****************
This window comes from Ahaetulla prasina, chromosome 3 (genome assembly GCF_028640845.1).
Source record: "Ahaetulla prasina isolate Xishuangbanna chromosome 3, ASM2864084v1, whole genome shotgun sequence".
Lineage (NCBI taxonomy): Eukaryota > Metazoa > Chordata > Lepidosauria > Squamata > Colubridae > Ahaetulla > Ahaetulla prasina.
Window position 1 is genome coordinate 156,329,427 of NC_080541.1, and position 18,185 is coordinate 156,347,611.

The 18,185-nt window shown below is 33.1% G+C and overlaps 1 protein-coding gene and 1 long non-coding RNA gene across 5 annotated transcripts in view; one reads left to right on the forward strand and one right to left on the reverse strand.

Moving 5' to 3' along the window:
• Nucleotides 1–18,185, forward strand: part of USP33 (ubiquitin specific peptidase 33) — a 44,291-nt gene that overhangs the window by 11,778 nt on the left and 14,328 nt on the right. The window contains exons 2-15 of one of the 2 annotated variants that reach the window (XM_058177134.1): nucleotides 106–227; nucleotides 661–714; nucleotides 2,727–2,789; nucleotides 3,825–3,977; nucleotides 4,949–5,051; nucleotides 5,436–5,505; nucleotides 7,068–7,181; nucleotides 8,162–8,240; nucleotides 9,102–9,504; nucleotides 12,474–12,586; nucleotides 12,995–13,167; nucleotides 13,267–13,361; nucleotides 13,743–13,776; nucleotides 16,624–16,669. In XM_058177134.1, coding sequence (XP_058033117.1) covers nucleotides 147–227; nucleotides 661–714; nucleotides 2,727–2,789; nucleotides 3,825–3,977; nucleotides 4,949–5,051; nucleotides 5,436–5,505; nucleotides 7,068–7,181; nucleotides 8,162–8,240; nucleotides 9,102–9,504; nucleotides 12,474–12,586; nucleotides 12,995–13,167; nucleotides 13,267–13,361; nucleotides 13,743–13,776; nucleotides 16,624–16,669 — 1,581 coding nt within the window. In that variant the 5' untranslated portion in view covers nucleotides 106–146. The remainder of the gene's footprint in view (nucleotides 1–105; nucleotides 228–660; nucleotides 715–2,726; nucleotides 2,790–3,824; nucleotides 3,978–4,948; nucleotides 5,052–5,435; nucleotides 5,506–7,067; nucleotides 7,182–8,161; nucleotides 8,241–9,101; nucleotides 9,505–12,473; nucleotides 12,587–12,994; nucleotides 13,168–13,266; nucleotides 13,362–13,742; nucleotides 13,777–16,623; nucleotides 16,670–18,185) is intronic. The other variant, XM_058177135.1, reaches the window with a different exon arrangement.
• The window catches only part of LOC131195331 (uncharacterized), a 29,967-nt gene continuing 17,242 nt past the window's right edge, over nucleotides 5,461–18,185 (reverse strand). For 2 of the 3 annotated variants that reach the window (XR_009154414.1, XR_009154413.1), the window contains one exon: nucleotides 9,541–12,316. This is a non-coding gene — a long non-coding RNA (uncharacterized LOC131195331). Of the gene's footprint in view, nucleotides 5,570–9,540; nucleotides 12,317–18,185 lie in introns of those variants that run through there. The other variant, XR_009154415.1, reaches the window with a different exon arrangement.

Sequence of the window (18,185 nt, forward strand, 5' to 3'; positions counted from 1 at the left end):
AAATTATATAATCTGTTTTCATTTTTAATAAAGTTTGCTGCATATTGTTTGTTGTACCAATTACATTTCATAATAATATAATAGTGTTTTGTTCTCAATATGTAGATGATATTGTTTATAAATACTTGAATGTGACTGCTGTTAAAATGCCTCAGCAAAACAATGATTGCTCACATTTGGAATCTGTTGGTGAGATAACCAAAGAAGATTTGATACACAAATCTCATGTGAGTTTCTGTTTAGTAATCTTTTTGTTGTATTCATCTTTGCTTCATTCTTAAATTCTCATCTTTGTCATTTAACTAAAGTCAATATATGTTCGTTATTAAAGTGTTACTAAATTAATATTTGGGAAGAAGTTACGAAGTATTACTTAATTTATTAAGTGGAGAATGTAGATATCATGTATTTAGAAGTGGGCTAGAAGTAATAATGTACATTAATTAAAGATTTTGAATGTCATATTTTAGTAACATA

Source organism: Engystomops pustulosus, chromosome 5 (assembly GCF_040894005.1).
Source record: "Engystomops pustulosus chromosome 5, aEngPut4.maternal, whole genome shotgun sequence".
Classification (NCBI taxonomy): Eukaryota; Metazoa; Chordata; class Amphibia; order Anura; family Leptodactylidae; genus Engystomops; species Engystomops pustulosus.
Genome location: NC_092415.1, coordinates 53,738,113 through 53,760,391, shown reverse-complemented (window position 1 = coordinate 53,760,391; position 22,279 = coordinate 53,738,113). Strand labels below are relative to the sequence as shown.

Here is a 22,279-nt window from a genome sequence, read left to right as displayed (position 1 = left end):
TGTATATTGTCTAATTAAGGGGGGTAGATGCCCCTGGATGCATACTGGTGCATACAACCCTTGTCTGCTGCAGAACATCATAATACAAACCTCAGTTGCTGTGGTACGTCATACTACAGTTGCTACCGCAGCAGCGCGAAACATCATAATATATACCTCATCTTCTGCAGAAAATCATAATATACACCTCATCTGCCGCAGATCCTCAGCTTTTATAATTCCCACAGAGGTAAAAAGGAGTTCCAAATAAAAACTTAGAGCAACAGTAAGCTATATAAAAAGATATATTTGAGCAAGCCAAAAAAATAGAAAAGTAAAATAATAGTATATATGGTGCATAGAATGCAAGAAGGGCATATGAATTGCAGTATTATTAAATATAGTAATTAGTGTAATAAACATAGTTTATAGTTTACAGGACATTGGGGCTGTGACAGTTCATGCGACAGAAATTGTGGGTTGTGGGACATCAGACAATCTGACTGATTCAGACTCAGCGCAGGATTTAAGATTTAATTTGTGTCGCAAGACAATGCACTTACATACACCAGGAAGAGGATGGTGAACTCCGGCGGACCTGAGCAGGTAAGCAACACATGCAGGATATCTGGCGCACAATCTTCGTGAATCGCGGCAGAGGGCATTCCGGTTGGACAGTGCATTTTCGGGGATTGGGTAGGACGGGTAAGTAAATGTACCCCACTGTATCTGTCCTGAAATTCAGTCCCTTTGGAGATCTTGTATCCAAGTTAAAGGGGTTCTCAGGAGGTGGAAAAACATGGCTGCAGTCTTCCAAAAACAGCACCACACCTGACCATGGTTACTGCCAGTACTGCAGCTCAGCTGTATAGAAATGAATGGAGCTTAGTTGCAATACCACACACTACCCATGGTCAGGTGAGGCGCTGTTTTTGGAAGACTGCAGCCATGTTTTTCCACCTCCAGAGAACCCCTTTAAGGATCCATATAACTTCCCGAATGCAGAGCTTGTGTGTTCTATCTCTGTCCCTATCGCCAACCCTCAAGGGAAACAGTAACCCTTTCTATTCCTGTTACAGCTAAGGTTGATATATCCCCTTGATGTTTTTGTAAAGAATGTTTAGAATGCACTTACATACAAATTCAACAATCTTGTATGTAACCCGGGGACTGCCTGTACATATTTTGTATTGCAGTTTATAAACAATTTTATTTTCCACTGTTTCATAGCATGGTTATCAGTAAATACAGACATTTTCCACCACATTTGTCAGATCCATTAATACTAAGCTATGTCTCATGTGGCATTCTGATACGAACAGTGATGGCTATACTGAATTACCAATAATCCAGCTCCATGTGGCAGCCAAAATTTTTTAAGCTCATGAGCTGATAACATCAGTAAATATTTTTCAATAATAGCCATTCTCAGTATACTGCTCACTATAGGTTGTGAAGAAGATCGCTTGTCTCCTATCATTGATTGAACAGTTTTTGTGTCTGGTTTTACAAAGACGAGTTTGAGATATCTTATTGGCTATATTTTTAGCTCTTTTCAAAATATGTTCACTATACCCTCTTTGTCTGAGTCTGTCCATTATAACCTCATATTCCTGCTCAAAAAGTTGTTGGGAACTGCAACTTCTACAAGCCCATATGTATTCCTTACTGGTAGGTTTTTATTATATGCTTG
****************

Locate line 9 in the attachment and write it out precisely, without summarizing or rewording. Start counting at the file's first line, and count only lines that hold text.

Sequence of the window (18,185 nt, forward strand, 5' to 3'; positions counted from 1 at the left end):